British Columbia’s Provincial Health Officer Dr. Bonnie Henry said Saturday that, for the first time in a long while, no new cases have been reported among residents of the province’s long-term care homes.
Days into B.C.’s transition into Phase 2 of re-opening, Henry noted the probability of new infections will go up as there are more gatherings — and that could be reflected in the number of cases early next week.
“Catching it early means we can respond, and make sure the chains of transmission are stopped,” she said. “The faster we can identify new cases, the faster we can respond to prevent spread.” Read more about what’s happening in B.C.
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In Alberta, Calgary and Brooks will join the rest of the province by allowing bars, restaurants, hair salons and barbershops to open on Monday, while more restrictions will be lifted across the province on June 1.
Premier Jason Kenney said Friday that the decision comes on the advice of the chief medical officer of health, though he warned that the virus is still a threat.
“While this is positive news for many, it doesn’t mean that we’re out of the woods yet,” said Kenney. Read more about what’s happening in Alberta.
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Saskatchewan said it will move to the next phase in its reopening on June 8. Bars and restaurants are among the businesses that will be allowed to reopen in Phase 3, though they will have to operate at reduced capacity and with physical distancing measures in place. Read more about what’s happening in Saskatchewan.
In Manitoba, two residential care homes run by the same company have been fined a total of more than $5,000 for violating public health orders in place to slow the spread of COVID-19 in the province.
The homes are run by the private home-care business Daughter on Call, which confirmed earlier this week that one of its employees tested positive for COVID-19 on May 10. Read more about what’s happening in Manitoba.
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Ontario reported 412 new cases of COVID-19 on Saturday, continuing an upward trend and pushing the total number of cases in the province to more than 25,000 since the pandemic began.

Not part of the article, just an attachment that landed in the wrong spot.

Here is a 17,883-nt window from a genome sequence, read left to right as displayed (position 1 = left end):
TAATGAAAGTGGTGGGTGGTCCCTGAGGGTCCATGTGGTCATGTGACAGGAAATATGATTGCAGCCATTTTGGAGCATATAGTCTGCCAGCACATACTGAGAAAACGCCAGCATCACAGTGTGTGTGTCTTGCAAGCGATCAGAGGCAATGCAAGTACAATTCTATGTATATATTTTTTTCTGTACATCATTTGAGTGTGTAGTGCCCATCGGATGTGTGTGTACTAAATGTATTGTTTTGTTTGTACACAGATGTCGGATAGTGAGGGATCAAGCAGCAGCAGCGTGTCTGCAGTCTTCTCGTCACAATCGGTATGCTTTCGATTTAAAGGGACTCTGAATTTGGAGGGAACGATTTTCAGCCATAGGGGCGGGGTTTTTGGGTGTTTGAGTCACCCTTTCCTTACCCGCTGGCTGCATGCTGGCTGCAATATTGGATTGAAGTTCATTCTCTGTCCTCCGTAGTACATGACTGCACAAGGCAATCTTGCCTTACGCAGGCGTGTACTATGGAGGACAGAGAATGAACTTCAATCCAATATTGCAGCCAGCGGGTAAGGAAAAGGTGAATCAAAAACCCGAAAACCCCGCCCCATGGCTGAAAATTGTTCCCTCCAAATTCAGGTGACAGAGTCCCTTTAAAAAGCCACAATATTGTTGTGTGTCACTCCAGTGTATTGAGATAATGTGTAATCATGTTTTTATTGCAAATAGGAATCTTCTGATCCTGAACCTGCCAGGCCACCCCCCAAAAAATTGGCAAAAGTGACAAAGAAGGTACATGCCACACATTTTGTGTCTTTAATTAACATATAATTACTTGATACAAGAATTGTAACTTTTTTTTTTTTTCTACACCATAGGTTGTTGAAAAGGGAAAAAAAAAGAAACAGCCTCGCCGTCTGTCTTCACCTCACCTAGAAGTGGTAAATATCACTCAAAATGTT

Meanwhile, new testing regulations took effect on Saturday, with asymptomatic front-line health-care workers being tested across the province.
The province will also begin a second round of testing in long-term care homes, which have been hardest hit by COVID-19. As criticism mounts about the number of tests being done in Ontario, Premier Doug Ford appealed to anyone with symptoms on Friday to visit a COVID-19 assessment centre. Read more about what’s happeing in Ontario.
In Quebec, advocates say Montreal police have been unfairly ticketing homeless people and the support workers helping them and are calling for a moratorium on fines given to people living in the street.
New Brunswick reported no new coronavirus cases on Saturday. A case reported Wednesday in the Campbellton region remains active and is still under investigation. The total number of cases is 121 with 120 of those patients listed as recovered. No one with COVID-19 is in hospital. Read more about what’s happening in N.B.
Nova Scotia reported one new case on Saturday.
“New case numbers are staying low and we continue to head in the right direction. We can, and should, be proud of how we’ve fared,” said Dr. Robert Strang, chief medical officer of health, said in a press release sent out Saturday. Read more about what’s happening in N.S.
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Prince Edward Island moved into Phase 2 of reopening on Friday, and is now allowing retail stores to open their doors to the public with physical distancing measures. Read more about what’s happening on P.E.I.
Newfoundland and Labrador reported no new coronavirus cases on Saturday, marking 16 days without a new case. Read more about what’s happening in N.L., where the government has announced new measures to help businesses impacted by the pandemic.
There were no new cases of coronavirus reported in Yukon, the Northwest Territories or Nunavut on Thursday. Read more about what’s happening across the North.